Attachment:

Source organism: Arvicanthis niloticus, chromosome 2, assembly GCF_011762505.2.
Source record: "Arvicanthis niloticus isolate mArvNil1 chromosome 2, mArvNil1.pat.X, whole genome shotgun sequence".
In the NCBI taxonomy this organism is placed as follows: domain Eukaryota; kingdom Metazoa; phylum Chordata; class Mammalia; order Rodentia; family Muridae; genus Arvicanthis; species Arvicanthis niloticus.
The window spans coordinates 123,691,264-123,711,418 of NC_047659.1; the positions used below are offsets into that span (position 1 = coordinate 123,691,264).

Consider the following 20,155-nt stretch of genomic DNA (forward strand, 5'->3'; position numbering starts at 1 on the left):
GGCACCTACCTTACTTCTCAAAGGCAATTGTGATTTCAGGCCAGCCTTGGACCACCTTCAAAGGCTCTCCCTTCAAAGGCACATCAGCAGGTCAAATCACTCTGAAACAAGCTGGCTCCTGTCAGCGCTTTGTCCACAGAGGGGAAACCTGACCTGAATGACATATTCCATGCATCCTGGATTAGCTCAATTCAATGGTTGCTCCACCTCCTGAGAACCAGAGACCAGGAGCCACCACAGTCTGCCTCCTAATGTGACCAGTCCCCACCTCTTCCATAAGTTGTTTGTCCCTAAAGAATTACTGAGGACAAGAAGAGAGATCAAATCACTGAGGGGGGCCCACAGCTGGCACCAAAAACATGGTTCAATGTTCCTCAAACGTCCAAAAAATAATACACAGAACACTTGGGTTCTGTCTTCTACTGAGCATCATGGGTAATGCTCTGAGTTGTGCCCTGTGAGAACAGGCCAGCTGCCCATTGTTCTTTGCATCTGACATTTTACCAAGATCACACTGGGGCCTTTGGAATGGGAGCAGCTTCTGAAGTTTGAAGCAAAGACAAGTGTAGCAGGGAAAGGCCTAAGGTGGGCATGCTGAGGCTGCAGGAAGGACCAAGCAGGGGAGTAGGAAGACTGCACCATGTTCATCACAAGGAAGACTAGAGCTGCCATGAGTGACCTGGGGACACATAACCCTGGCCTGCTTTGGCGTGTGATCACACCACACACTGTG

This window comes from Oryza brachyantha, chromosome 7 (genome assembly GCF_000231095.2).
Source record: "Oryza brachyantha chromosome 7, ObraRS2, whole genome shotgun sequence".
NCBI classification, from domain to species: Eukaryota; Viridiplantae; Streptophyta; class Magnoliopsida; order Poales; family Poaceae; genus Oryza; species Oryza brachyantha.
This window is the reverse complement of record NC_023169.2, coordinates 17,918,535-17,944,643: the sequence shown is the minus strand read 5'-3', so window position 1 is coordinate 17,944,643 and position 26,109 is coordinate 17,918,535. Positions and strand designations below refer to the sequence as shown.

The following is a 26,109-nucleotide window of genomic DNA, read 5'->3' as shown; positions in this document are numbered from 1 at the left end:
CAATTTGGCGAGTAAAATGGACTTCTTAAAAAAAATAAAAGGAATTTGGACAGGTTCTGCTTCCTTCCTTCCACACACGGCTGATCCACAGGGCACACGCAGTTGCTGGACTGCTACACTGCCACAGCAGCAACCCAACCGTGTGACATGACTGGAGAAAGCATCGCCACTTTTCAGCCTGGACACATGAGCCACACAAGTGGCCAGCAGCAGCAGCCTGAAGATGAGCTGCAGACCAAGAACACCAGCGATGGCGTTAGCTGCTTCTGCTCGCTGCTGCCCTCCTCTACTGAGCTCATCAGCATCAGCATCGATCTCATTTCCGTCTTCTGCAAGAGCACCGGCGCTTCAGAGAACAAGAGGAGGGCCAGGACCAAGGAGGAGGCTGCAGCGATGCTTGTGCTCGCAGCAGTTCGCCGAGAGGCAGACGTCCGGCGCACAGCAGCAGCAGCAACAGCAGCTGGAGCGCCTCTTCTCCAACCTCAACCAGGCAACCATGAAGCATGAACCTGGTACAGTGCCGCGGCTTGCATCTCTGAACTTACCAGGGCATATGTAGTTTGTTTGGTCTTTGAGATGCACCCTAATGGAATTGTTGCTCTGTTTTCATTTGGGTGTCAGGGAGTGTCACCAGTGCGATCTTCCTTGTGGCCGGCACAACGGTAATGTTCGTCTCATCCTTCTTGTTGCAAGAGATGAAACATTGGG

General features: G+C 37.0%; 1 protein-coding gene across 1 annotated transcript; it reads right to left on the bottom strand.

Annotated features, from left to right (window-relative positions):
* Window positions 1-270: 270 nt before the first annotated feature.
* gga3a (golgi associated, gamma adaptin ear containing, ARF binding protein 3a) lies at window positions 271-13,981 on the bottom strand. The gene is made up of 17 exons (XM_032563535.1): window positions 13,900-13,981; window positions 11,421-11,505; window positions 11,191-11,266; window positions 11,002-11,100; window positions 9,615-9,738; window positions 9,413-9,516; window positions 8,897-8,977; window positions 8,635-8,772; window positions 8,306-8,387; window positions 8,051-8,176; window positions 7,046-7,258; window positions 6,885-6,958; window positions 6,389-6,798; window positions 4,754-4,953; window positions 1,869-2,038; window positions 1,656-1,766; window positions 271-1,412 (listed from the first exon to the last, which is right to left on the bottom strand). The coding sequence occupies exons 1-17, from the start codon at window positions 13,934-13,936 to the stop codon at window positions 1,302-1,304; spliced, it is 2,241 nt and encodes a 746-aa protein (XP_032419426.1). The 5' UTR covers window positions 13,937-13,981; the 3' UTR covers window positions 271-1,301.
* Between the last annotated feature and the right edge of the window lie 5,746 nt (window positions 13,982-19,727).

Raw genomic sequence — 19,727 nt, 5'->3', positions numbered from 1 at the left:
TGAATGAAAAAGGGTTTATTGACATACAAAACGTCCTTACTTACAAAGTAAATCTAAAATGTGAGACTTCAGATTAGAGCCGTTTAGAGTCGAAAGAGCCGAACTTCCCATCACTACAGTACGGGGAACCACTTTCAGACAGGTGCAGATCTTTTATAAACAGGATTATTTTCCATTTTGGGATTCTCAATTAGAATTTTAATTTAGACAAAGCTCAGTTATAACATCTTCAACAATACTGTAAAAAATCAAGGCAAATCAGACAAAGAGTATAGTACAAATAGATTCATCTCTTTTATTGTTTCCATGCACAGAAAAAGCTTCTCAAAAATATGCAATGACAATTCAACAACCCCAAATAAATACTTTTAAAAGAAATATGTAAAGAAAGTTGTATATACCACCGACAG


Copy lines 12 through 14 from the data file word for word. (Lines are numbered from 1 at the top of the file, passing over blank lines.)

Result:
CAATTTGGCGAGTAAAATGGACTTCTTAAAAAAAATAAAAGGAATTTGGACAGGTTCTGCTTCCTTCCTTCCACACACGGCTGATCCACAGGGCACACGCAGTTGCTGGACTGCTACACTGCCACAGCAGCAACCCAACCGTGTGACATGACTGGAGAAAGCATCGCCACTTTTCAGCCTGGACACATGAGCCACACAAGTGGCCAGCAGCAGCAGCCTGAAGATGAGCTGCAGACCAAGAACACCAGCGATGGCGTTAGCTGCTTCTGCTCGCTGCTGCCCTCCTCTACTGAGCTCATCAGCATCAGCATCGATCTCATTTCCGTCTTCTGCAAGAGCACCGGCGCTTCAGAGAACAAGAGGAGGGCCAGGACCAAGGAGGAGGCTGCAGCGATGCTTGTGCTCGCAGCAGTTCGCCGAGAGGCAGACGTCCGGCGCACAGCAGCAGCAGCAACAGCAGCTGGAGCGCCTCTTCTCCAACCTCAACCAGGCAACCATGAAGCATGAACCTGGTACAGTGCCGCGGCTTGCATCTCTGAACTTACCAGGGCATATGTAGTTTGTTTGGTCTTTGAGATGCACCCTAATGGAATTGTTGCTCTGTTTTCATTTGGGTGTCAGGGAGTGTCACCAGTGCGATCTTCCTTGTGGCCGGCACAACGGTAATGTTCGTCTCATCCTTCTTGTTGCAAGAGATGAAACATTGGG

General features: G+C 37.0%; 1 protein-coding gene across 1 annotated transcript; it reads right to left on the bottom strand.

Annotated features, from left to right (window-relative positions):